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Terrible Tumors – S/T EP

While the face and fate of issue #4 of Korrupt Yr Self fester in the depths of “on hold” I accidentally started a new musical project. It’s called Terrible Tumors and I accidentally recorded 7 songs. You can get it on CD. Email me your address and I will mail you one. If I have your address already, you are pretty much getting one.

This is what it looks like:

Two EP’s From Washington DC

Birds & Wires
Amor Y Lucha

Birds & Wires is a very difficult band to write about. Not because they aren’t an amazing collection of intense, superb musicians, but because they are a bunch of dudes my age, spread over three cities that don’t play music together as much as other bands that are half as good as they are. Frankly it’s been a very very long time in Washington D.C. since a band has utterly blown me off my feet. Birds & Wires have done that. Their debut EP leaves me panting, thirsty like a begging dog for more.

For the first time in my life, I would say it is unfair not to compare Birds & Wires to Fugazi. There is so much of that intense energy and sharp dynamic in these four songs, that it seems almost unkind not to mention them in that same breath. But lets not be mistaken, Birds & Wires are not a hopeless bunch of failing copycats. No, they burst through with an energetic, thick post punk punch.

My boy John Seager, this is where I love him the most, when he flexes his musical skill. Yea Aghast and Lotus Fucker are fucking great, loud fast bands. But in Birds & Wires, Seager’s talents not just as a drummer, but a musician shine through. I’ve been waiting for this since the unappreciated A New Spelling of My Name LP.

Further still the production on this is sharp. Big ups to Hugh McElroy behind the nobs. It’s dirty enough that it has that Rites of Spring feel, the energy comes first for sure. But unlike all those near forgotten gems from DC punks history, this record sounds fantastic. Those clean guitars resonate, the bass rumbles your feet and the vocals aren’t buried in the mix. Joao Da Silva’s sing song bark is trademark type vocal delivery, and it is captures so crisp and clean. Not many DC bands have been this articulate, but the quality matters.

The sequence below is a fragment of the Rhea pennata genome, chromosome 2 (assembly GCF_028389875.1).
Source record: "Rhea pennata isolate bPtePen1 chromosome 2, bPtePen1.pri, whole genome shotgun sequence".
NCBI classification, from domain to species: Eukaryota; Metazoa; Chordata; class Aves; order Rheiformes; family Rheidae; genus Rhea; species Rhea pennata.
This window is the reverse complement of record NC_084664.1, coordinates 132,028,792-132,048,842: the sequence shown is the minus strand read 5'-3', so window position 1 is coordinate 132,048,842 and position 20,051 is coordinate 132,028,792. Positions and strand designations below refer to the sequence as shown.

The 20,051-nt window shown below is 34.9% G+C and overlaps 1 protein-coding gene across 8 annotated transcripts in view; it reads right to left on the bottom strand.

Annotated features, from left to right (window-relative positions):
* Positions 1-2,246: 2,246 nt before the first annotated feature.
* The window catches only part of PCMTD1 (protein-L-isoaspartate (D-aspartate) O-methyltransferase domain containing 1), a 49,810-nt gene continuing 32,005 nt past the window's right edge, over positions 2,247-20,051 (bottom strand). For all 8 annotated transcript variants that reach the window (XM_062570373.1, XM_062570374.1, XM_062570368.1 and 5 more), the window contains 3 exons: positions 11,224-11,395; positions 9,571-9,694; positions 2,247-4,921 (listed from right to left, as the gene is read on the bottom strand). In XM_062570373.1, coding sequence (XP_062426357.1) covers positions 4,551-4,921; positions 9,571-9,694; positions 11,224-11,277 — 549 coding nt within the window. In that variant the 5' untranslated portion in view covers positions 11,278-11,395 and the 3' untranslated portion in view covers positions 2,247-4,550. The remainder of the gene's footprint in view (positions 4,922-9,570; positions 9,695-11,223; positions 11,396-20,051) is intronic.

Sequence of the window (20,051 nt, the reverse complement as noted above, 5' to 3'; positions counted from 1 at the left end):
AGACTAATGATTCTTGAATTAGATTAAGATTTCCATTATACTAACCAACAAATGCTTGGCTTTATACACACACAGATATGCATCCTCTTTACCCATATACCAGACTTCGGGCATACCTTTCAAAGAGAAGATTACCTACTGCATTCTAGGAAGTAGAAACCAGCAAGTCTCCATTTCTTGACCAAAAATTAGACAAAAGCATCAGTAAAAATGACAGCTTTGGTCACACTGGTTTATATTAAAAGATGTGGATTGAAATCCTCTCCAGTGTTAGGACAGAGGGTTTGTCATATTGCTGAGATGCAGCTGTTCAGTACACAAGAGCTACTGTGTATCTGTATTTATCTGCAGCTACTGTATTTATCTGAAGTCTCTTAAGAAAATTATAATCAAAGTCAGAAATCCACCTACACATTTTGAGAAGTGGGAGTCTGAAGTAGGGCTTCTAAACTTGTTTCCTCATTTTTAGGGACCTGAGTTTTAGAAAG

Four songs though? Fuck that’s just not enough. I know these boys are in their 30’s, managing personal lives outside music, but these are sounds worth the sacrifice. I don’t fault them for their decisions as people, but there is so much music out there that just isn’t as urgent or engaging as Birds & Wires. I am being greedy as fuck, but I want more from these four lads. DC needs more bands like this. Hopefully this EP will bring a resurgence. If your in a band consider this recording a challenge to step the fuck up. You’re on notice.

Voyage in Coma
self released

I saw Voyage in Coma this summer at an intimate show at St. Stephens Church. From the very first few bars of their very first song I knew that this was a band that was going to blow me over. I also knew that they had the best two guitar players in the city in one band. The interplay between Andy Freedman and Henry Mills was like watching Omar Rodriguez Lopez cloned into two. Seriously, watching this band was like when I saw At the Drive In when Vaya came out. It was fucking unbelievable. People should not be this good at music, especially in their early twenties. But they were and I got to see them.

So, naturally, when the internet told me they had an EP recorded I was desperate to get that shit. Luckily I ran into Henry at the des_ark show this Friday (where I met his dad, which is awesome. Seriously, how many people take their dads to punk rock shows? Not many. Henry Mills: Cooler than You) and procured a copy of their EP Cartography.

This shit is no joke. When dudes ten years younger than me can make music that takes me back ten years AND think of it in a good light, that’s fucking success. It must be said, the generation that Voyage In Coma is coming from is way smarter then my own generation. They are taking in such an extreme amount of music and turning out such incredible songs. But where most bands fail in being consistent, Voyage In Coma far exceeds any one’s expectations. In a world where so many half assed dicks are playing melodic rip off kids shit and singing about their precious selves, Voyage in Coma are made up of some virtuosos. People SHOULD be paying good money to check this band out. With four songs in twenty-one minutes, this band is doing some acrobatic shit. It never gets tired but more importantly it never gets overbearing and pretentious, which lets face it, virtuosity has a tendency to do.